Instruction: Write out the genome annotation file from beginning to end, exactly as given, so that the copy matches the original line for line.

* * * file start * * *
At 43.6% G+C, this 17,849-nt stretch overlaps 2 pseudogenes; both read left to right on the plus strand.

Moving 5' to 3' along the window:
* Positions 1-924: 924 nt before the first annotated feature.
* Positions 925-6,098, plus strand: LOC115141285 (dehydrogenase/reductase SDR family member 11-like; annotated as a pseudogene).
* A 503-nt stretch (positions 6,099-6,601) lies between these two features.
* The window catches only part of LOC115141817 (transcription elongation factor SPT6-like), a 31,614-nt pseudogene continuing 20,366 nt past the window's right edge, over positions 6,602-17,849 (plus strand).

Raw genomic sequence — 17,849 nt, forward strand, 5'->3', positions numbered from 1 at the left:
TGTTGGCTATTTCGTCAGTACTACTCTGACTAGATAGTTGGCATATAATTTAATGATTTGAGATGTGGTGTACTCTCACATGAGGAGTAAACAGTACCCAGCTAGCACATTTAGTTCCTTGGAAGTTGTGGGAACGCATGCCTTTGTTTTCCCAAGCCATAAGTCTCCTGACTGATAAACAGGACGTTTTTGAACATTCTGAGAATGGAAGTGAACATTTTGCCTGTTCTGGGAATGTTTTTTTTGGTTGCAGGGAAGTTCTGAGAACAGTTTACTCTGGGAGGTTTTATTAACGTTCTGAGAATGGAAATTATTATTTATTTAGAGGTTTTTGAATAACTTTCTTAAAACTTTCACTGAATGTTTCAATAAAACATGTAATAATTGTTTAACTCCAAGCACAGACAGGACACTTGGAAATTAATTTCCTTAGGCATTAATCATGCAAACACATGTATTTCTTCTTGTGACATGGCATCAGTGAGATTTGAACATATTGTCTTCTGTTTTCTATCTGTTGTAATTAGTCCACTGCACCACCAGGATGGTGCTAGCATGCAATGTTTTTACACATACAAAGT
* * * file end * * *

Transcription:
At 43.6% G+C, this 17,849-nt stretch overlaps 2 pseudogenes; both read left to right on the plus strand.

Moving 5' to 3' along the window:
* Positions 1-924: 924 nt before the first annotated feature.
* Positions 925-6,098, plus strand: LOC115141285 (dehydrogenase/reductase SDR family member 11-like; annotated as a pseudogene).
* A 503-nt stretch (positions 6,099-6,601) lies between these two features.
* The window catches only part of LOC115141817 (transcription elongation factor SPT6-like), a 31,614-nt pseudogene continuing 20,366 nt past the window's right edge, over positions 6,602-17,849 (plus strand).

Raw genomic sequence — 17,849 nt, forward strand, 5'->3', positions numbered from 1 at the left:
TGTTGGCTATTTCGTCAGTACTACTCTGACTAGATAGTTGGCATATAATTTAATGATTTGAGATGTGGTGTACTCTCACATGAGGAGTAAACAGTACCCAGCTAGCACATTTAGTTCCTTGGAAGTTGTGGGAACGCATGCCTTTGTTTTCCCAAGCCATAAGTCTCCTGACTGATAAACAGGACGTTTTTGAACATTCTGAGAATGGAAGTGAACATTTTGCCTGTTCTGGGAATGTTTTTTTTGGTTGCAGGGAAGTTCTGAGAACAGTTTACTCTGGGAGGTTTTATTAACGTTCTGAGAATGGAAATTATTATTTATTTAGAGGTTTTTGAATAACTTTCTTAAAACTTTCACTGAATGTTTCAATAAAACATGTAATAATTGTTTAACTCCAAGCACAGACAGGACACTTGGAAATTAATTTCCTTAGGCATTAATCATGCAAACACATGTATTTCTTCTTGTGACATGGCATCAGTGAGATTTGAACATATTGTCTTCTGTTTTCTATCTGTTGTAATTAGTCCACTGCACCACCAGGATGGTGCTAGCATGCAATGTTTTTACACATACAAAGT